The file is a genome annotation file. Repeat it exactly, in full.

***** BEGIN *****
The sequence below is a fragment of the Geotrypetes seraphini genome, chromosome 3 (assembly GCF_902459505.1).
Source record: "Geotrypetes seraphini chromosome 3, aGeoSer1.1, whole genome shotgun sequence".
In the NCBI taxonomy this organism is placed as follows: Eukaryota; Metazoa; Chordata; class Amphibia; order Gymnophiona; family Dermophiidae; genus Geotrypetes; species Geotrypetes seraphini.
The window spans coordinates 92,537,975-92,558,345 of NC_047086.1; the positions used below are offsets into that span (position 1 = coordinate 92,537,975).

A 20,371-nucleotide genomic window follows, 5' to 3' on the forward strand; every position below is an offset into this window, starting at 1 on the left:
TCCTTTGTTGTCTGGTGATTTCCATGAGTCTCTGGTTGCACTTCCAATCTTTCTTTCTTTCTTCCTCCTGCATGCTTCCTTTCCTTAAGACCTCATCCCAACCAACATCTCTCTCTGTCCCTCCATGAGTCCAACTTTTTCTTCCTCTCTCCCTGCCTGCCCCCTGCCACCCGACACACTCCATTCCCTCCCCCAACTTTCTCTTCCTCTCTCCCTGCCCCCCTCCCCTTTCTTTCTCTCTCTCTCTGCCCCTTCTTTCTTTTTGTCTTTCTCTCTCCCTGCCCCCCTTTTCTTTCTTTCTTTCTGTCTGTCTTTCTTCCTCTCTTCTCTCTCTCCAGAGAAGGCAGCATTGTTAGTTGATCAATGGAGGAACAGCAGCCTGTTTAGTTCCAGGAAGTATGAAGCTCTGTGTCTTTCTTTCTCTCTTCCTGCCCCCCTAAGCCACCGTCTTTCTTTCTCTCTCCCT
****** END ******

The sequence below is a fragment of the Geotrypetes seraphini genome, chromosome 3 (assembly GCF_902459505.1).
Source record: "Geotrypetes seraphini chromosome 3, aGeoSer1.1, whole genome shotgun sequence".
In the NCBI taxonomy this organism is placed as follows: Eukaryota; Metazoa; Chordata; class Amphibia; order Gymnophiona; family Dermophiidae; genus Geotrypetes; species Geotrypetes seraphini.
The window spans coordinates 92,537,975-92,558,345 of NC_047086.1; the positions used below are offsets into that span (position 1 = coordinate 92,537,975).

A 20,371-nucleotide genomic window follows, 5' to 3' on the forward strand; every position below is an offset into this window, starting at 1 on the left:
TCCTTTGTTGTCTGGTGATTTCCATGAGTCTCTGGTTGCACTTCCAATCTTTCTTTCTTTCTTCCTCCTGCATGCTTCCTTTCCTTAAGACCTCATCCCAACCAACATCTCTCTCTGTCCCTCCATGAGTCCAACTTTTTCTTCCTCTCTCCCTGCCTGCCCCCTGCCACCCGACACACTCCATTCCCTCCCCCAACTTTCTCTTCCTCTCTCCCTGCCCCCCTCCCCTTTCTTTCTCTCTCTCTCTGCCCCTTCTTTCTTTTTGTCTTTCTCTCTCCCTGCCCCCCTTTTCTTTCTTTCTTTCTGTCTGTCTTTCTTCCTCTCTTCTCTCTCTCCAGAGAAGGCAGCATTGTTAGTTGATCAATGGAGGAACAGCAGCCTGTTTAGTTCCAGGAAGTATGAAGCTCTGTGTCTTTCTTTCTCTCTTCCTGCCCCCCTAAGCCACCGTCTTTCTTTCTCTCTCCCT